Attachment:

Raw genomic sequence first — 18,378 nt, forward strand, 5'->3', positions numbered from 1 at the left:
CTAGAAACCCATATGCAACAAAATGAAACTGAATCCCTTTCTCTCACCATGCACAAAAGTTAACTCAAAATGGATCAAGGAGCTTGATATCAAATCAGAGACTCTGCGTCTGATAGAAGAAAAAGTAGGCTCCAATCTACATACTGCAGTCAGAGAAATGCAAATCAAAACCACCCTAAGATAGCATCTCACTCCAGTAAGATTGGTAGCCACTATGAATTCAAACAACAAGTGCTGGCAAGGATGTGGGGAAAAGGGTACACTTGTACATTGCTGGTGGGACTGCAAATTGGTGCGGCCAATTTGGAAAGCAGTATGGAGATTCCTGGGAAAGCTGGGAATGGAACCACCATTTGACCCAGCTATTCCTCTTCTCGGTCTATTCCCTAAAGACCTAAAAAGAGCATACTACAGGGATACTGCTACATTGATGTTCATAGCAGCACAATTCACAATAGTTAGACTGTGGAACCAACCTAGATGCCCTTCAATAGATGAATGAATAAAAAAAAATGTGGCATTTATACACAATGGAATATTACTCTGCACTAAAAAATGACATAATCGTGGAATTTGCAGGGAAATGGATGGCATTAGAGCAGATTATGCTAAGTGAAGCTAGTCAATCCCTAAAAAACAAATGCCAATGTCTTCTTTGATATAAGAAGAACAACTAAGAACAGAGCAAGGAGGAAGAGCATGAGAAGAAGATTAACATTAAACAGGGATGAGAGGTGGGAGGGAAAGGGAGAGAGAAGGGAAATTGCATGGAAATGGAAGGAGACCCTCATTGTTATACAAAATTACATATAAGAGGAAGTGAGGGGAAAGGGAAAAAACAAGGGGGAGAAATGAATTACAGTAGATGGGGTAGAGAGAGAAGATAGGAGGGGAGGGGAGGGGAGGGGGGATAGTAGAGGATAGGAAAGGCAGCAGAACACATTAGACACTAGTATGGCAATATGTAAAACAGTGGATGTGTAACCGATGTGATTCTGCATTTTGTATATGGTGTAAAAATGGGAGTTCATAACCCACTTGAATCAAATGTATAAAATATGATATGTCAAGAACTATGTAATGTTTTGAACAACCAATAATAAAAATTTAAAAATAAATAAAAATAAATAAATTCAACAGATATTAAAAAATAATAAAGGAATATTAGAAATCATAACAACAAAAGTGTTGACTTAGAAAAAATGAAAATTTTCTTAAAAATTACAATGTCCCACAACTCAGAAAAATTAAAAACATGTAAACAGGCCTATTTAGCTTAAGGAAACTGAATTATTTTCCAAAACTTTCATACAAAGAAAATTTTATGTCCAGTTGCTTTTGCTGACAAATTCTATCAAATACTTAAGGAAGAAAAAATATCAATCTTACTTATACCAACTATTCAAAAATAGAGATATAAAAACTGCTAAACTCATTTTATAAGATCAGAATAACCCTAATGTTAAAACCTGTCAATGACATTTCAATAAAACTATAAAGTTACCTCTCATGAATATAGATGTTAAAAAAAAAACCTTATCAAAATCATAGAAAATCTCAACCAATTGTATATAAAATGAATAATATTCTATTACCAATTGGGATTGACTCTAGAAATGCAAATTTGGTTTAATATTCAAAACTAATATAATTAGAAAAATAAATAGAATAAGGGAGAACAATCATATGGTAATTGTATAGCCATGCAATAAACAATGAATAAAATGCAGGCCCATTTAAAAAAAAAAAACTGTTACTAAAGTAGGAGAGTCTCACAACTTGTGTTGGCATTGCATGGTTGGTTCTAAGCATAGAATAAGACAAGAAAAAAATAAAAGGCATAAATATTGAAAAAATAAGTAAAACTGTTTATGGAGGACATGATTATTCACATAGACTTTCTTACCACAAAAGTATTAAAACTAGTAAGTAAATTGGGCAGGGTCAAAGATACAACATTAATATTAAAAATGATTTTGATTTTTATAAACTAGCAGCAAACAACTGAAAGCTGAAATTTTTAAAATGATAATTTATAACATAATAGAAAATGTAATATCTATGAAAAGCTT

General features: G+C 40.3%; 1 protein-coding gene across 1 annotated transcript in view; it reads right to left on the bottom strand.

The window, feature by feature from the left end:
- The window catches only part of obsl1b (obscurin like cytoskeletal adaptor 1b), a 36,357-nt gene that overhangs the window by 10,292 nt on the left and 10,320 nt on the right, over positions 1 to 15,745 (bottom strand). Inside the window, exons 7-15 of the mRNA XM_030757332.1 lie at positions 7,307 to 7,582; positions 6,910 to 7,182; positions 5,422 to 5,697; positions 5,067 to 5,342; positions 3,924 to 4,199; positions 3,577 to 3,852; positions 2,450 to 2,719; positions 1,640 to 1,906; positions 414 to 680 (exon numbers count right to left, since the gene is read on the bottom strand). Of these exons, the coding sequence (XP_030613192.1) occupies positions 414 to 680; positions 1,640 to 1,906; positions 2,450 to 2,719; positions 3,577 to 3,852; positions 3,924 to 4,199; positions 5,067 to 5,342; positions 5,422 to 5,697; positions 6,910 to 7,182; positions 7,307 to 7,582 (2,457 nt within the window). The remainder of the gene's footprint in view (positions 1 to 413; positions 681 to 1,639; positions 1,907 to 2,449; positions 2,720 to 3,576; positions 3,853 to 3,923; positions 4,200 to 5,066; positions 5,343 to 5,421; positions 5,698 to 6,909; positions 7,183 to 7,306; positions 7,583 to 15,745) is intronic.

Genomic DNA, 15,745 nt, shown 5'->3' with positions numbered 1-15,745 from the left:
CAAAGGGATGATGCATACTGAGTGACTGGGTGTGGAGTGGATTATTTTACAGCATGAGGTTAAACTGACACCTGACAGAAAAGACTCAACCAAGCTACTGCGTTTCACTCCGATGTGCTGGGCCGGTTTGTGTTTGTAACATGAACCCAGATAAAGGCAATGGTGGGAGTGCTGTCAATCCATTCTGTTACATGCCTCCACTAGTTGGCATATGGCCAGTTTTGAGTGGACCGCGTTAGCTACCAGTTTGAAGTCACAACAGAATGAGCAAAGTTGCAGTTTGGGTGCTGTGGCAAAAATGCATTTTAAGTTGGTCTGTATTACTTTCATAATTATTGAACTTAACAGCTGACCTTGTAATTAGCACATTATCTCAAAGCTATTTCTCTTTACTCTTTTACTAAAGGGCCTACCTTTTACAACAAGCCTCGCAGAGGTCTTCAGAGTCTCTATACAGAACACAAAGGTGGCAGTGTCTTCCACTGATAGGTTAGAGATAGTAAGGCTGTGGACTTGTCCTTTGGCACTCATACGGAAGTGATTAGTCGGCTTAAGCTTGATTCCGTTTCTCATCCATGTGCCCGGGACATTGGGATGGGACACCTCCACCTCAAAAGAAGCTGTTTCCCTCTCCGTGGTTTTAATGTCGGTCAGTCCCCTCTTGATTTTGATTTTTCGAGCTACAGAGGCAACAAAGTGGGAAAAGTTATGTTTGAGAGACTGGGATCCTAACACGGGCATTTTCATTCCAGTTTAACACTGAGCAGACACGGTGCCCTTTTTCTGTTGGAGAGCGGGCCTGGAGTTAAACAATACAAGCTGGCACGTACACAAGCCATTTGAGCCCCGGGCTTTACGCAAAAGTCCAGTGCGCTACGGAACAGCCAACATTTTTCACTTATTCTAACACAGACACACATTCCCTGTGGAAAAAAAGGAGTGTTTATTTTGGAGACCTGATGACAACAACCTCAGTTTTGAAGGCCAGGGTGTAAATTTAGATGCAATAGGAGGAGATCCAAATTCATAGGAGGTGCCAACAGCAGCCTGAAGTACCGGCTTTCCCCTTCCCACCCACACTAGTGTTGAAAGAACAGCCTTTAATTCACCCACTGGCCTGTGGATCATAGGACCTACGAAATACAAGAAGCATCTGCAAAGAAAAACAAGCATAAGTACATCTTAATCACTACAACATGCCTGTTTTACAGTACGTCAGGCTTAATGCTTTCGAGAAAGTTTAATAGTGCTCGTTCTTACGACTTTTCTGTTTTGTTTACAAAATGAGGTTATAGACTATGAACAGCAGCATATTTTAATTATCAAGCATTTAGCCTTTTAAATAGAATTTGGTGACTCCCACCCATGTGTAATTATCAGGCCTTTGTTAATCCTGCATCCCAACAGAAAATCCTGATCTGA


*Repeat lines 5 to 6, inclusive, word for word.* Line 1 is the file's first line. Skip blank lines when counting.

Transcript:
- The window catches only part of obsl1b (obscurin like cytoskeletal adaptor 1b), a 36,357-nt gene that overhangs the window by 10,292 nt on the left and 10,320 nt on the right, over positions 1 to 15,745 (bottom strand). Inside the window, exons 7-15 of the mRNA XM_030757332.1 lie at positions 7,307 to 7,582; positions 6,910 to 7,182; positions 5,422 to 5,697; positions 5,067 to 5,342; positions 3,924 to 4,199; positions 3,577 to 3,852; positions 2,450 to 2,719; positions 1,640 to 1,906; positions 414 to 680 (exon numbers count right to left, since the gene is read on the bottom strand). Of these exons, the coding sequence (XP_030613192.1) occupies positions 414 to 680; positions 1,640 to 1,906; positions 2,450 to 2,719; positions 3,577 to 3,852; positions 3,924 to 4,199; positions 5,067 to 5,342; positions 5,422 to 5,697; positions 6,910 to 7,182; positions 7,307 to 7,582 (2,457 nt within the window). The remainder of the gene's footprint in view (positions 1 to 413; positions 681 to 1,639; positions 1,907 to 2,449; positions 2,720 to 3,576; positions 3,853 to 3,923; positions 4,200 to 5,066; positions 5,343 to 5,421; positions 5,698 to 6,909; positions 7,183 to 7,306; positions 7,583 to 15,745) is intronic.

Genomic DNA, 15,745 nt, shown 5'->3' with positions numbered 1-15,745 from the left: